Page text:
Every day Poets & Writers Magazine scans the headlines—from publishing reports to academic announcements to literary dispatches—for all the news that creative writers need to know. Here are today's stories:
The owners of Saint Mark's Bookshop in New York City are seeking a rent cut from the building's owner, the arts and engineering school Cooper Union, which will reportedly make a decision on the matter today. (Bloomberg)
Meanwhile, comedian Rob Delaney reminisces about the time he bought a collection of poetry by Wisława Szymborska at Saint Mark's Bookshop, and how a chance encounter with the woman behind the register altered the course of his life. (Vice)
In other bookstore news: After twenty-four years in business, Rainbow Books and Records in Hawaii is shuttering (MSNBC); and the independent giant Powell's Books is cutting its workforce (Oregon Live).
Ed Park, author of the novel Personal Days, and founding editor of Believer magazine, has accepted a job as senior editor of Amazon New York, where he'll be charged with acquiring literary fiction. (GalleyCat)
If you've been on Facebook lately, you probably noticed the interface has altered. One of the many new features is its Timeline profile page, which will use "status updates and turn them into a multimedia Facebook memoir." Creator Mark Zuckerberg claims the new feature is "an important next step to help you tell the story of your life." (Los Angeles Times)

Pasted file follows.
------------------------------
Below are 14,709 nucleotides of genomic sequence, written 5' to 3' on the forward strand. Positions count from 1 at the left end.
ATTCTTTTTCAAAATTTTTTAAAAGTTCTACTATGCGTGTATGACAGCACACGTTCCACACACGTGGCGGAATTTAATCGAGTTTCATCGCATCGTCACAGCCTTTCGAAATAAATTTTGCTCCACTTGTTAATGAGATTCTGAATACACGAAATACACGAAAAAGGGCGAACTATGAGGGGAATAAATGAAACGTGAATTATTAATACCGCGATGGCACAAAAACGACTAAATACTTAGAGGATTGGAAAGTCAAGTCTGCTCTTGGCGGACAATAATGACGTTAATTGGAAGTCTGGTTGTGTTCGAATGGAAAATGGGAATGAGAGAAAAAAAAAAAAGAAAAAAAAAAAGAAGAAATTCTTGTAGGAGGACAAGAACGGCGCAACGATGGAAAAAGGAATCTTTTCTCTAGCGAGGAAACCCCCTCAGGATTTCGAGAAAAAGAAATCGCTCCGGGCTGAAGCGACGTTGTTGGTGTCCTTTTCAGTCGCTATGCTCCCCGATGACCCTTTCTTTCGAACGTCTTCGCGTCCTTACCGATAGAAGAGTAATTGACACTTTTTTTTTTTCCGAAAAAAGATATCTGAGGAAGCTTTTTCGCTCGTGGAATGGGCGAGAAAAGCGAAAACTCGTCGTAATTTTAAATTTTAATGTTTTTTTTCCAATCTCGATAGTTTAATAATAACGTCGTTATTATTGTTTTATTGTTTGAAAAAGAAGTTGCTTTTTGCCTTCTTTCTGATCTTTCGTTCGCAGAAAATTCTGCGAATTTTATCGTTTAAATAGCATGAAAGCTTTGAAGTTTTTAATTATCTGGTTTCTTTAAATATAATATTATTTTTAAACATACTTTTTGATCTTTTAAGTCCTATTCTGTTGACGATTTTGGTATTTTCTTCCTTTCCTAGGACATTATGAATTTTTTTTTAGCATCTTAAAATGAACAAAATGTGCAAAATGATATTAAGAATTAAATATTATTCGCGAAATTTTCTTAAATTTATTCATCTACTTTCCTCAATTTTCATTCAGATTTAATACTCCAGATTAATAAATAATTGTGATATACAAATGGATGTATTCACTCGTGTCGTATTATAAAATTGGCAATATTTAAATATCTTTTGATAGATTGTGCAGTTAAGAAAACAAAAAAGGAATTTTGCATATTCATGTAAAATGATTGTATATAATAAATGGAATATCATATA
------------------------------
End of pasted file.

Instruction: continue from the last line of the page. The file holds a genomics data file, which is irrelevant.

A new bit of improvised comedy, the Dead Authors Podcast, created by Paul F. Tompkins and Ben Zelevansky features H. G. Wells (as portrayed by Tompkins) interviewing authors he's retrieved with his trusty time machine. In the first episode, Andy Richter plays Emily Dickinson. The podcast will promote the nonprofit educational organization 826LA. (Harriet)
Laura Miller interviews Kate Beaton—whose popular webcomic Hark! A Vagrant features characters such as the Brontë sisters and Jane Austen—on how she's able to transform the serious into the comical. Hark! A Vagrant will be released next week in hardcover. (Salon)
The Paris Review has posted a typed letter from T. S. Eliot to Virginia Woolf, from Eliot's days as editor of the Criterion. "Forgive the unconscionable delay in answering your charming letter and invitation. I have been boiled in a hell-broth, and on Saturday journeyed to Liverpool to place my mother in her transatlantic."